Then there is the one where you don’t really have a choice but it doesn’t take away that you want it:
I want a white BlackBerry phone….but I need a cell phone that is reliable and works most anywhere I go. The white one is cool looking, you don’t see them everywhere and there is something neat about having an oxymoron that can make a phone call on. Unfortunately, Verizon subscribes to Henry Ford’s motto “any color you want so long as its black” (at least in the model I use). This means to get one, I would have to change providers and unfortunately, the other providers don’t work around here very good. There isn’t much contest here-the the need for a reliable, working phone definitely outweighs the want for a cool looking white BlackBerry that would be good mostly for a paperweight.
Those kinds of decisions are easy when common sense wins out but sometimes life throws obstacles in front of getting you obtaining what you need while clearing an open path towards getting what you want and it seems like what you want is always a lot easier to find than what you need. For example:
I want a new docking station to put my trusty old iPod in that will let it play music throughout the living room but I need a new pair of shoes-and I am very particular about the kind of shoes I like to wear. You walk into Best Buy or a similar store and there is the very docking station you want, right there by the front door with a sign over it that says “here it is!’ Simplicity and convenience for the shopper! Yet when common sense kicks in and I drag myself reluctantly to the department store, my shoes are nowhere to be found. Not in this store or anywhere else at the moment. Finding a pair of well-made saddle buck shoes is almost impossible, even in a shoe store that has a couple of hundred pairs of shoes on display. “No” I tell the clerk, “I don’t want these ugly, square toe shoes with the big heel and the buckle. I want a pair of light brown saddle bucks with a round toe and a dark brown saddle”. “But these are what is in style” says the clerk.
Right. I would much rather wear timeless classic shoes that never go out of style than shoes that are currently in style and will have me asking five years from now “what was I thinking?”. If you don’t know what I mean, just remember that at one time, the clothes the Brady Bunch kids wore were in style and if you are around my age, you wore them to. What you can’t wear on your feet is an iPod docking station although it would give new meaning to doing the two-step.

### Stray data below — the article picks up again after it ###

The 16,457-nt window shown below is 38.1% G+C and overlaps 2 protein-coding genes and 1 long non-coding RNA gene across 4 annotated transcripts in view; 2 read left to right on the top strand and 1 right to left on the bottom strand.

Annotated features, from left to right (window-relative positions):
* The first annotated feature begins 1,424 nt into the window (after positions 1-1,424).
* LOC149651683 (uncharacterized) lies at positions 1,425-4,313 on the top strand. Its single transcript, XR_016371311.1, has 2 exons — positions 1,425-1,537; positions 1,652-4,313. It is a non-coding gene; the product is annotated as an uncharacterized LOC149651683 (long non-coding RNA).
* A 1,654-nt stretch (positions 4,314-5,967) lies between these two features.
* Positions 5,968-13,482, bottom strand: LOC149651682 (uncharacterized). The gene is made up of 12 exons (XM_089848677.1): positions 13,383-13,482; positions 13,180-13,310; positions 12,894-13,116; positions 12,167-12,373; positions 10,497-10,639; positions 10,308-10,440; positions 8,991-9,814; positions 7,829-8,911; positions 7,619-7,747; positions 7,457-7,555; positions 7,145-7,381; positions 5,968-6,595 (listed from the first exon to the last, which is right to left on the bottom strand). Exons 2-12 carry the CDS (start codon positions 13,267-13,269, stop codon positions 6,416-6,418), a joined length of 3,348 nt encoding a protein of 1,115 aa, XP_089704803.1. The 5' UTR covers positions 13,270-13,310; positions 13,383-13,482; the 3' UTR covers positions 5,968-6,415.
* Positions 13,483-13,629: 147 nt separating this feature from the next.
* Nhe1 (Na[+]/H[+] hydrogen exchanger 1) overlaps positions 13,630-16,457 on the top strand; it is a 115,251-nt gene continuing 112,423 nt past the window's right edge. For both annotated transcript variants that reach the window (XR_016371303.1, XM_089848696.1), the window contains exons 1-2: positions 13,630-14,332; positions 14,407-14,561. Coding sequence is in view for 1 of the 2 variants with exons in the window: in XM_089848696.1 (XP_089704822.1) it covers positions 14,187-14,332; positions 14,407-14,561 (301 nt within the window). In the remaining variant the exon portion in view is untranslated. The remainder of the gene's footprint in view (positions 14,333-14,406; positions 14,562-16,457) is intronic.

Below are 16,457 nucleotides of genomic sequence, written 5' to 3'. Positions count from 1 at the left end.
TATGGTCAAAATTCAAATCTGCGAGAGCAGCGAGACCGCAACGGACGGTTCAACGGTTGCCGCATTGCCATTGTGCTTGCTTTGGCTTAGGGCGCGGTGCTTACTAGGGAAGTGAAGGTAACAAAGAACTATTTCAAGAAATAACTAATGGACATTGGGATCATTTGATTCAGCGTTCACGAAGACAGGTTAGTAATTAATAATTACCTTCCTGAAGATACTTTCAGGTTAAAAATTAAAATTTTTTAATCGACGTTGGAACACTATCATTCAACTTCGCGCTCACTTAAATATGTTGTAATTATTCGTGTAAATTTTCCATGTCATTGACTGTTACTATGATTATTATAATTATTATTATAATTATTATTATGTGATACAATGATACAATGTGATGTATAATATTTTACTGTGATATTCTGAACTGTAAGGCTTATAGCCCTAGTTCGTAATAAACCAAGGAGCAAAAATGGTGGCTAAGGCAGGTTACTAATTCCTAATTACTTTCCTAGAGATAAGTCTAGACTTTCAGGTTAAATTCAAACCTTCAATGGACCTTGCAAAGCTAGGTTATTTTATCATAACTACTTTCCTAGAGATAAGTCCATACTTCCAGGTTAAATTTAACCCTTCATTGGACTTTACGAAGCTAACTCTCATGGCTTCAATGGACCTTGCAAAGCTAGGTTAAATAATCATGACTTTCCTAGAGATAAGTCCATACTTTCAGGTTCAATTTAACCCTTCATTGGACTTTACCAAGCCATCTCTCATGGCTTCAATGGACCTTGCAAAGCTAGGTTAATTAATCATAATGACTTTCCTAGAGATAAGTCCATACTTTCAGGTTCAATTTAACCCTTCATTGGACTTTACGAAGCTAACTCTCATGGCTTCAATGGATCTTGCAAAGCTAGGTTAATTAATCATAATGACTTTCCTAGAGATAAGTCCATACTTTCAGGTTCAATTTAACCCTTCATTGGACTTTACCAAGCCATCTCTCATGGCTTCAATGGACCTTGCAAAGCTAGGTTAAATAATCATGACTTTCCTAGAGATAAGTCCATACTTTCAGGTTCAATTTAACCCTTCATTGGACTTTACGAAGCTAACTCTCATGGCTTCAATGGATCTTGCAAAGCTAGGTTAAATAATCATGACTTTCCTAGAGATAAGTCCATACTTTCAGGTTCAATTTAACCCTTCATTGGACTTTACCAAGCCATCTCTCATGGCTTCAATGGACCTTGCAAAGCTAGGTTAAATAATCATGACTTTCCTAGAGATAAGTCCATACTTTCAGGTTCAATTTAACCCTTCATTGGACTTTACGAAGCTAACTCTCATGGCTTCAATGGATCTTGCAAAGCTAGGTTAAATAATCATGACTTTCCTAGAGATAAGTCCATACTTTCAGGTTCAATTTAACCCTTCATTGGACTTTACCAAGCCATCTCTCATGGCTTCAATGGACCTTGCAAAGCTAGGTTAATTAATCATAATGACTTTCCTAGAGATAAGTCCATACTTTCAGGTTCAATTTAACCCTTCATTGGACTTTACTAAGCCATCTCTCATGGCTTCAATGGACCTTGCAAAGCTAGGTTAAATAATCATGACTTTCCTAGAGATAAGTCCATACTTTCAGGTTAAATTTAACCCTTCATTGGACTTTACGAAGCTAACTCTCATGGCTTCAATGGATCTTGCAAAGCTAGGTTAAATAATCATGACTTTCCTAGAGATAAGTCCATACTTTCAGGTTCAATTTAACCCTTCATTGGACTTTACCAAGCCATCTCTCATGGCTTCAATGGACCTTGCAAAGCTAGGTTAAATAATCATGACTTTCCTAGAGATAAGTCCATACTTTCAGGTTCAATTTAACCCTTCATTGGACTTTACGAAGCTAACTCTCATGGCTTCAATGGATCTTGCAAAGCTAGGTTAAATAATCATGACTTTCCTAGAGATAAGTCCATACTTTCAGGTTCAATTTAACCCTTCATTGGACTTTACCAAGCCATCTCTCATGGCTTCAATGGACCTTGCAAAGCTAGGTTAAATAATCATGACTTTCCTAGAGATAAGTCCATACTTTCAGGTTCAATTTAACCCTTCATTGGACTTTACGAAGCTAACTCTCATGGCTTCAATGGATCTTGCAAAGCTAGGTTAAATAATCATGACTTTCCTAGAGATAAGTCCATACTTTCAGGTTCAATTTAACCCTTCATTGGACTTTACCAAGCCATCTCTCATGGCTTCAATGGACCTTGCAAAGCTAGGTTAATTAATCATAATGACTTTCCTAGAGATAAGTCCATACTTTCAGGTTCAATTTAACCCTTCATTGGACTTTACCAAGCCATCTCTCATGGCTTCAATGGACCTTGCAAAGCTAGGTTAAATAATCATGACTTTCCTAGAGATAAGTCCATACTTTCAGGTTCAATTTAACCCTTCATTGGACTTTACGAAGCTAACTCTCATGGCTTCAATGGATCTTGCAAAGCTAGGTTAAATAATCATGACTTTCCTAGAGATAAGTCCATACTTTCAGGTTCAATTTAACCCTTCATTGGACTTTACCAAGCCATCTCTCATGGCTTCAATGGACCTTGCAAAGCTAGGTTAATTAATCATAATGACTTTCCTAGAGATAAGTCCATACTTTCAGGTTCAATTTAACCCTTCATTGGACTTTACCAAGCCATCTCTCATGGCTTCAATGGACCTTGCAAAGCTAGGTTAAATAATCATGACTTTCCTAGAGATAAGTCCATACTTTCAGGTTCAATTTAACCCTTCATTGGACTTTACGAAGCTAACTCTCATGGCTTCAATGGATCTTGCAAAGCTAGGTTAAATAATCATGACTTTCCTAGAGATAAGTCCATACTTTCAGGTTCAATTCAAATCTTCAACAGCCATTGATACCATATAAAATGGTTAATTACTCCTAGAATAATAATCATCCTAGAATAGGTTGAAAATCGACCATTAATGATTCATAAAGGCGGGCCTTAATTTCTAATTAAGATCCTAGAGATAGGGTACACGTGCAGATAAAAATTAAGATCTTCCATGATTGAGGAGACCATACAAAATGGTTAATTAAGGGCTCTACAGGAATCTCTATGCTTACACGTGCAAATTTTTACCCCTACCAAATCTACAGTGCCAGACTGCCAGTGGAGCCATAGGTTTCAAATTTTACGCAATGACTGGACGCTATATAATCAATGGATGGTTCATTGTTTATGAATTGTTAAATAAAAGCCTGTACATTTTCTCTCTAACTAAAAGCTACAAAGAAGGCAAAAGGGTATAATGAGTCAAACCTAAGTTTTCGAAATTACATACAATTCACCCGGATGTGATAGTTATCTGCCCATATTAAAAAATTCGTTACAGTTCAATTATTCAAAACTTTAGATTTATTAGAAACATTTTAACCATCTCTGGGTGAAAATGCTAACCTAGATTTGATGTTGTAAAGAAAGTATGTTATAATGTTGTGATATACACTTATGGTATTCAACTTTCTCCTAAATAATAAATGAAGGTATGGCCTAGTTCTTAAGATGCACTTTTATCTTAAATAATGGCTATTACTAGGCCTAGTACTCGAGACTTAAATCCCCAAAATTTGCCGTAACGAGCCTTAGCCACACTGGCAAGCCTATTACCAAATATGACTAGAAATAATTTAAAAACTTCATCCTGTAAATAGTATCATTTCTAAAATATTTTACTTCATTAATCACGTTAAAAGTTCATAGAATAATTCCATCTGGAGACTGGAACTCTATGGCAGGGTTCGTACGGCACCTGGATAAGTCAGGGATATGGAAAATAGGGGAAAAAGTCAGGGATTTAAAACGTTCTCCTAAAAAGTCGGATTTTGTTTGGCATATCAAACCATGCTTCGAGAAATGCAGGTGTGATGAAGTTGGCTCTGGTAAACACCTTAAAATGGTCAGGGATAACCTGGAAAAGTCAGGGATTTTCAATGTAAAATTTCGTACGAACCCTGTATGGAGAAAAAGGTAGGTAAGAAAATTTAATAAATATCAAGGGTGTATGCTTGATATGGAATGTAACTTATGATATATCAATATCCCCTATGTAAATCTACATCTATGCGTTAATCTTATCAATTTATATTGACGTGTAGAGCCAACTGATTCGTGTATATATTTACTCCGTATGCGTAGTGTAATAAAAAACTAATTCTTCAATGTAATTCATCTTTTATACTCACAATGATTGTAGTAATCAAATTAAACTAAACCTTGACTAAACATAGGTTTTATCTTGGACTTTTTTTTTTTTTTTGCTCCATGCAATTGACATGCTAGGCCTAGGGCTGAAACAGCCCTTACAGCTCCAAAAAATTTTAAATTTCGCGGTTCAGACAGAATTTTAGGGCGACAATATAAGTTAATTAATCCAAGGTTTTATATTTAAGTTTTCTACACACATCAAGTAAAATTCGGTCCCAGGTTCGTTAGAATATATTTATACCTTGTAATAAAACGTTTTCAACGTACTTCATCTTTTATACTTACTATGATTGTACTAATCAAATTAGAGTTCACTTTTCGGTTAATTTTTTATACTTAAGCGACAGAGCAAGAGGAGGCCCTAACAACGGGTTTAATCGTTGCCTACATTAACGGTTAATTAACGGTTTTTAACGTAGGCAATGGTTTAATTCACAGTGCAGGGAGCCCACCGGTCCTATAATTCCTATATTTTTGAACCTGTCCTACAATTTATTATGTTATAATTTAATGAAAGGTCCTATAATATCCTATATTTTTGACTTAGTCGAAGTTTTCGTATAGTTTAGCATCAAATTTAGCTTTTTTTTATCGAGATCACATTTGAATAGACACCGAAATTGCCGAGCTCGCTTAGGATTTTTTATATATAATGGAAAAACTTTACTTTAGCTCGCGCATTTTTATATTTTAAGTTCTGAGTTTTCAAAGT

Clothes are an essential need; finding them is another matter. Lara knows me well and can predict what will happen if I go clothes shopping and can’t find what I need within 15 minutes. I end up leaving, going home and making do with what I have. I will leave, come home and make do with what I have. Why does it have to be so difficult to find what you need and so easy to find what you want but don’t actually have to have?
Fortunately, there are a few events that pretty much equalize everything-Christmas and the Birthday. Lara has figured out the perfect system for dealing with me and she puts a lot of thought into it every year. Usually for Christmas, she will focus on things she either knows or suspects that I want-and sometimes she gets me something that I didn’t know I wanted until I got it. For birthdays it is usually something that will be useful around the house or that I need. Last year, I got a new leaf blower. I didn’t really know we needed one but she certainly knew that we did and the driveway looks better now after the grass is mowed. She usually has a way of figuring out exactly what is the right thing at the right time-and I have enjoyed my new docking station for several weeks now.
I don’t know if I will ever be able to balance needs and wants but I am slowly learning that if I wait a bit, the want usually goes away and I don’t end up with an electric apple peeler I got on an impulse buy to peel apples I rarely ever eat anyway.
But I still want a White Blackberry!